Trucker of the Year runner-up: Von 'VL' Harris VL Harris photo

Trucker of the Year runner-up: Von 'VL' Harris

"I was always told that you don’t depend on anybody else, you learn how to do it yourself. It doesn’t matter if you mess it up, you keep on doing it until you learn how to do it right. That’s my mentality now.” —Von 'VL' Harris

Houston-based specialty flatbedder Von “VL” Harris grew up around trucking and in the shop. American Trucker met Harris in Dallas where he’d entered his 1990 Peterbilt 379 in the Pride & Polish competition.

It was, Harris reported at the time, the first show appearance of his everyday truck. But the big red Pete stood out among even the highly-chromed and little used show ponies on the trophy-rig circuit for a couple of reasons.

First, the truck could be the only Pete on the road with a Mack bulldog hood ornament, and the rig shares Harris’s nickname, “Junkyard Dogg.” More noteworthy, especially in contrast to the more intense show truck competitors who display past prizes, this Pete instead displayed a dozen or more framed photographs of loads.

Harris, we quickly learned, is proud to be an independent trucker and considers himself an expert in transporting some very heavy machinery to and from the ports on the Gulf of Mexico.

That expertise is based on 27 years as an independent trucker, along with his having the business in his blood. His grandfather owned a small construction company, his father was a truck driver and his uncles were mechanics with their own shop.

“I grew up around entrepreneurs. Being black, I came up more fortunate than some in that era. I saw role models. When the ’dozer breaks, we’re working on the ’dozer. If the dump truck breaks down, we’re working on the dump truck. Even when I was young, in the summertime I would go to work with them and I got paid. I was always told that you don’t depend on anybody else, you learn how to do it yourself. It doesn’t matter if you mess it up, you keep on doing it until you learn how to do it right. That’s my mentality now.”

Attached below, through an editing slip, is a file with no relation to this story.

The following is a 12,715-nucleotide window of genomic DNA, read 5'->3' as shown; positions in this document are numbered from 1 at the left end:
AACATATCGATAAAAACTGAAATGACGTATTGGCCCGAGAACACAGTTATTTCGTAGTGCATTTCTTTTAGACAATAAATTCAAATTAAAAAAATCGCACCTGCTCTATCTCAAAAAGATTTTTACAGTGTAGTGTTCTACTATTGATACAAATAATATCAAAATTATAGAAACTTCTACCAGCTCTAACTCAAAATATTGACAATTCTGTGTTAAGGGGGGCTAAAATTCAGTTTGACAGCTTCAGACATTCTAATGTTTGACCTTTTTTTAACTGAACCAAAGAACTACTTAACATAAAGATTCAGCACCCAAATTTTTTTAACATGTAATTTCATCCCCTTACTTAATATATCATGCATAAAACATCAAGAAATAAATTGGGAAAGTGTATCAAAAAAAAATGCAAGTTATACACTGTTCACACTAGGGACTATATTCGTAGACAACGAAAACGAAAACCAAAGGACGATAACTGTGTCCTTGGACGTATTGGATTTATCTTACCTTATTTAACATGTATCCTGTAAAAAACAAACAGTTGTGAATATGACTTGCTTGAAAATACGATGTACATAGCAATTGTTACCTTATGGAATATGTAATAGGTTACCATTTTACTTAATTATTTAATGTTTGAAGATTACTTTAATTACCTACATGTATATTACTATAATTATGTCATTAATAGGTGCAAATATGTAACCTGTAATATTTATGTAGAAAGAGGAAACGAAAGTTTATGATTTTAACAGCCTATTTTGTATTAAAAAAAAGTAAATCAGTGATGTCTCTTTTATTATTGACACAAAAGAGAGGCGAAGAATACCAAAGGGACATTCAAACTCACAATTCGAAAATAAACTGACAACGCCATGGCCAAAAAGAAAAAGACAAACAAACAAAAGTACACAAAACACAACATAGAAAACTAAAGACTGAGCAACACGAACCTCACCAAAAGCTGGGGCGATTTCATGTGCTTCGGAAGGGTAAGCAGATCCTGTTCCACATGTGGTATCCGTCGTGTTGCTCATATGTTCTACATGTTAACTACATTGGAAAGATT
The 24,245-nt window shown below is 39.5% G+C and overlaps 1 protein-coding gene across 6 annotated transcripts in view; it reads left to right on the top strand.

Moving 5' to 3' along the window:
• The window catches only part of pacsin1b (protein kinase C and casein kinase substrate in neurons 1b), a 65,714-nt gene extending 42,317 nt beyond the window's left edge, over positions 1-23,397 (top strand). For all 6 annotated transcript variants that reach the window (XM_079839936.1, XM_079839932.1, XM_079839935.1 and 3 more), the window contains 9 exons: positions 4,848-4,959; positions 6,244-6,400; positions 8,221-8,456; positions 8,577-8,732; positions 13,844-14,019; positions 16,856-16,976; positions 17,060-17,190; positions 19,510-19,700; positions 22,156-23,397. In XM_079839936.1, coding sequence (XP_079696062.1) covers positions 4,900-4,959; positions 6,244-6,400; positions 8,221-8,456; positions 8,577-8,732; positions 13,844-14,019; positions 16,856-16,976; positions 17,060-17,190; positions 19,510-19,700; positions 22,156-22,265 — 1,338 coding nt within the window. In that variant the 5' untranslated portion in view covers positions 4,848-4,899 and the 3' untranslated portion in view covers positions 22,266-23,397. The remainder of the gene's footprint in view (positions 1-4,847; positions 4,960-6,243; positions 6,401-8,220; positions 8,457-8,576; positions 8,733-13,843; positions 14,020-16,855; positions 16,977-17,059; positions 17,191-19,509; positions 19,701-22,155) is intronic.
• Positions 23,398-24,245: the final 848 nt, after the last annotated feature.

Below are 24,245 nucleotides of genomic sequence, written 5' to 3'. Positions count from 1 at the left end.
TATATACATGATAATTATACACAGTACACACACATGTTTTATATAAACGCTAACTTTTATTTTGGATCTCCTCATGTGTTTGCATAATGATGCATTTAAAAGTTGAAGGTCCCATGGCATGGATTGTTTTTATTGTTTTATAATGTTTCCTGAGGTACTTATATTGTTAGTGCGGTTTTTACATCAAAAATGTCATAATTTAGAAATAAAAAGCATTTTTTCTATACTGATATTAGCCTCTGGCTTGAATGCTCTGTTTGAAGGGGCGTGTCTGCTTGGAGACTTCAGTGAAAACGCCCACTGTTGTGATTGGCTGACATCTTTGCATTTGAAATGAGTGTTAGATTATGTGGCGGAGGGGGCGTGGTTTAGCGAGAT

Harris figures his passion for trucking, as with many others who make a career out of it, stems from being around trucks as a little boy. He fondly recalls getting in his father’s truck when it was in the yard and “playing truck driver.”

Experience is everything

And, as does John Wieczorek, Harris suggests young truckers can and should benefit from the experience of veterans—only he’s not seeing much anymore.

“When I was coming up, if you did something wrong—even just changing lanes—the old-timers would say, ‘hey, man, what’s your problem?’ Your blinkers not working?” Harris recalls. “People would talk to you on the radio and tell you the right way to do things, how to tie your load down—more is better, less is no good. And we wanted to learn. Nowadays with these drivers, it’s a job. It’s not a career like it was for me. There’s a difference between a job and career. Some of them don’t care.”

And it’s obvious when you look at some of the equipment on the road.

“I can go in the scale house and I have to beg them to DOT me—but they’ve told me straight up I’m wasting their time because they can’t make any money with me. My truck and trailer is like a show truck. But I keep it that way for me, for the pride that I have,” he says.